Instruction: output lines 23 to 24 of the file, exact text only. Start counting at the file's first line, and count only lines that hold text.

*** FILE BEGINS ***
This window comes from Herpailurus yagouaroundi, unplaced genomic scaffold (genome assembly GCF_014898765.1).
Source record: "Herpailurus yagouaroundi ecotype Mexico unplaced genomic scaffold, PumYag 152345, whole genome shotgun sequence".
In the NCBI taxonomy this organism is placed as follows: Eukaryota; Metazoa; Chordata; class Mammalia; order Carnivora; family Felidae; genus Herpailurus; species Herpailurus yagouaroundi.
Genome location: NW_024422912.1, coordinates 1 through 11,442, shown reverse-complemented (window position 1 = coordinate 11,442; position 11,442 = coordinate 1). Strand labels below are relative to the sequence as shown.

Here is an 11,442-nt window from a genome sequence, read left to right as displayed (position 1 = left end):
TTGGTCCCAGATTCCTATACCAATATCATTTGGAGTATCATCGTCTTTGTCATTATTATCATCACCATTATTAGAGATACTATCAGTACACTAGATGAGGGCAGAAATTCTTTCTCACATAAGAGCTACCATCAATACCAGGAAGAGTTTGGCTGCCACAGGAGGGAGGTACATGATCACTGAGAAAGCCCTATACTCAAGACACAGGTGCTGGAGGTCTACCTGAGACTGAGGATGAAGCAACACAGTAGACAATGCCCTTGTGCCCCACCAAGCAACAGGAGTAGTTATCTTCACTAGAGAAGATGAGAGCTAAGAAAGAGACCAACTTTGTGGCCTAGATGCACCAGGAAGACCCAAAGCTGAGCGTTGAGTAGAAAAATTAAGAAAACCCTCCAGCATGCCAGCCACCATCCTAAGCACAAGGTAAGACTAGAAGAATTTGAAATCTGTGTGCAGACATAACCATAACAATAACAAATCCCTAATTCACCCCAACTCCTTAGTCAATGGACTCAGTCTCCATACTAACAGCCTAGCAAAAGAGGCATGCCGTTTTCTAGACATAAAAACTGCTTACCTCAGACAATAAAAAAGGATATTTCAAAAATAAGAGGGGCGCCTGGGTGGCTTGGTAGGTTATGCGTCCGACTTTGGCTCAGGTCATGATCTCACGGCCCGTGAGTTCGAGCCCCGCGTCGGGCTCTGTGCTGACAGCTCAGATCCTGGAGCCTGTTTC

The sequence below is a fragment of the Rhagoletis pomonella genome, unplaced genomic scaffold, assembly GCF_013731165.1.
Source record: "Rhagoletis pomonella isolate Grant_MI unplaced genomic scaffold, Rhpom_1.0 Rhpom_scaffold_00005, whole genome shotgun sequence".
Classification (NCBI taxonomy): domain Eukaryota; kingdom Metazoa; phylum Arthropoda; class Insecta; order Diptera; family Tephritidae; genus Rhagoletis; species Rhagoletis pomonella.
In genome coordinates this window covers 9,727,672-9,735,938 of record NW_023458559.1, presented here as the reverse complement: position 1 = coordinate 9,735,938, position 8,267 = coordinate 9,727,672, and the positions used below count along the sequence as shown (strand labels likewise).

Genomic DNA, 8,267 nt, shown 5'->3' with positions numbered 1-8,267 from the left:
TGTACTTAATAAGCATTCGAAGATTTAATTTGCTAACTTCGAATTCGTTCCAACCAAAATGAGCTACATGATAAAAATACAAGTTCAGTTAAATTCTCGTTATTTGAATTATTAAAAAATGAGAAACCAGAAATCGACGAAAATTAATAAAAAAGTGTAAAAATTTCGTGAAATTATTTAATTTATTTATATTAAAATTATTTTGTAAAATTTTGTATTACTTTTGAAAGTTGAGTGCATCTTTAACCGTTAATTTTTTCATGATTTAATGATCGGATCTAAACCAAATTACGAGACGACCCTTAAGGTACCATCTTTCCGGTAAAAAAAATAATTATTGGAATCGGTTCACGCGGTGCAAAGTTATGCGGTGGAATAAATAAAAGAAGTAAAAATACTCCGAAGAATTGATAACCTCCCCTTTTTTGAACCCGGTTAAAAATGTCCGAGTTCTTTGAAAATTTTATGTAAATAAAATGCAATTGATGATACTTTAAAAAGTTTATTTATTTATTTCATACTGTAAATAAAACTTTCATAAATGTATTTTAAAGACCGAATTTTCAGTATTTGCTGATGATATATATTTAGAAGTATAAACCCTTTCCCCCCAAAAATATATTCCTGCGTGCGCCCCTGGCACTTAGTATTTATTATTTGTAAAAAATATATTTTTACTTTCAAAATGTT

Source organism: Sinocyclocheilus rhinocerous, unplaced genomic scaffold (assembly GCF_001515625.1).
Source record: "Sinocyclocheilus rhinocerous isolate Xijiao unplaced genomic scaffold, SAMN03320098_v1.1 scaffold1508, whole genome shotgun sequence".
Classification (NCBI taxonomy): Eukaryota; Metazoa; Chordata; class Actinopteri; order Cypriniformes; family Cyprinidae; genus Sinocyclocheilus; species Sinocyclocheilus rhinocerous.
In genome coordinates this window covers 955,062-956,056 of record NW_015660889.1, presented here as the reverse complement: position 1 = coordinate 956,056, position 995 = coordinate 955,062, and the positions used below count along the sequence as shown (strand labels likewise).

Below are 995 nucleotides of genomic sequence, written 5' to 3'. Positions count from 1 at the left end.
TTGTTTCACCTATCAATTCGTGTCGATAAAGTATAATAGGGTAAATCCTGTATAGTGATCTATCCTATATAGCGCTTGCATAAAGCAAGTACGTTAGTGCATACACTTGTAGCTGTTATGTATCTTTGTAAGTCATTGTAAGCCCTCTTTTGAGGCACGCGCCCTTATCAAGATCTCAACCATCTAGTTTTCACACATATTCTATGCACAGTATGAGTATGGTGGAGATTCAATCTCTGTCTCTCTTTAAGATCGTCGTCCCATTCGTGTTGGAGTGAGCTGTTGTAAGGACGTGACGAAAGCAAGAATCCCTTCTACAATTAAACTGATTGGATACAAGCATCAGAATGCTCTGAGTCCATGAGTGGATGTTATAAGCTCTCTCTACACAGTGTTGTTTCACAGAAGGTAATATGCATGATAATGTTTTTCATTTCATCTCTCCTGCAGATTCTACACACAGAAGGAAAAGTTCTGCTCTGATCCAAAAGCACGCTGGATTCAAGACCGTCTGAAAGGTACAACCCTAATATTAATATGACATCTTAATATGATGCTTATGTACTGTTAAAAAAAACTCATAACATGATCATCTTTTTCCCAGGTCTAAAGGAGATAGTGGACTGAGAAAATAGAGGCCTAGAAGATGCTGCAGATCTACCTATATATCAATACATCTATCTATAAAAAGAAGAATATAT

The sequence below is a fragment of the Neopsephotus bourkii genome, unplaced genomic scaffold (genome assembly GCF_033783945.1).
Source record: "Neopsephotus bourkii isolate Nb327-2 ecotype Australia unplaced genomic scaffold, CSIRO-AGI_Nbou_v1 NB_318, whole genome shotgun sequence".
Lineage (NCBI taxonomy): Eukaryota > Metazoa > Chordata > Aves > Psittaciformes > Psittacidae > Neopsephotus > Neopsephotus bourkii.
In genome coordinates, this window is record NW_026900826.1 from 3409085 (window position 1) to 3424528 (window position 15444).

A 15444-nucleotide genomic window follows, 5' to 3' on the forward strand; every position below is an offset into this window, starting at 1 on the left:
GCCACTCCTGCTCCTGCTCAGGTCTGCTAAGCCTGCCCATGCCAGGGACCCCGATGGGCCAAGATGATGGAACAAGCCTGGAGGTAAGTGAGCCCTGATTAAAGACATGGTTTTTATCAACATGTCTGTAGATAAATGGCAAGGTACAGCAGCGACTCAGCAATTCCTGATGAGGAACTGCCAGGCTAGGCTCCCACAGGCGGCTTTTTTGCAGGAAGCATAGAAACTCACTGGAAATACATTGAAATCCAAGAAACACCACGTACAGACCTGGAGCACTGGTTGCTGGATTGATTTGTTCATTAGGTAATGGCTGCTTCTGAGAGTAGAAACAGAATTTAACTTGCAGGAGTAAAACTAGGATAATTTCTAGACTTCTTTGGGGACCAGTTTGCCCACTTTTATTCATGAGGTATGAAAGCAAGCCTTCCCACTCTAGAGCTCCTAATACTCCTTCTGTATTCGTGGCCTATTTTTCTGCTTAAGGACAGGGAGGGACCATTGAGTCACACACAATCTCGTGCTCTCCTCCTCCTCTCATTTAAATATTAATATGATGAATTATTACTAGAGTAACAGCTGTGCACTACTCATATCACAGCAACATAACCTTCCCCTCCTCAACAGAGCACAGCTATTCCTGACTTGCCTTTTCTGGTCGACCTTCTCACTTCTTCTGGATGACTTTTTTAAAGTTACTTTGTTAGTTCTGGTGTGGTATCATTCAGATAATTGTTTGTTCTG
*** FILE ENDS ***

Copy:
A 15444-nucleotide genomic window follows, 5' to 3' on the forward strand; every position below is an offset into this window, starting at 1 on the left:
GCCACTCCTGCTCCTGCTCAGGTCTGCTAAGCCTGCCCATGCCAGGGACCCCGATGGGCCAAGATGATGGAACAAGCCTGGAGGTAAGTGAGCCCTGATTAAAGACATGGTTTTTATCAACATGTCTGTAGATAAATGGCAAGGTACAGCAGCGACTCAGCAATTCCTGATGAGGAACTGCCAGGCTAGGCTCCCACAGGCGGCTTTTTTGCAGGAAGCATAGAAACTCACTGGAAATACATTGAAATCCAAGAAACACCACGTACAGACCTGGAGCACTGGTTGCTGGATTGATTTGTTCATTAGGTAATGGCTGCTTCTGAGAGTAGAAACAGAATTTAACTTGCAGGAGTAAAACTAGGATAATTTCTAGACTTCTTTGGGGACCAGTTTGCCCACTTTTATTCATGAGGTATGAAAGCAAGCCTTCCCACTCTAGAGCTCCTAATACTCCTTCTGTATTCGTGGCCTATTTTTCTGCTTAAGGACAGGGAGGGACCATTGAGTCACACACAATCTCGTGCTCTCCTCCTCCTCTCATTTAAATATTAATATGATGAATTATTACTAGAGTAACAGCTGTGCACTACTCATATCACAGCAACATAACCTTCCCCTCCTCAACAGAGCACAGCTATTCCTGACTTGCCTTTTCTGGTCGACCTTCTCACTTCTTCTGGATGACTTTTTTAAAGTTACTTTGTTAGTTCTGGTGTGGTATCATTCAGATAATTGTTTGTTCTG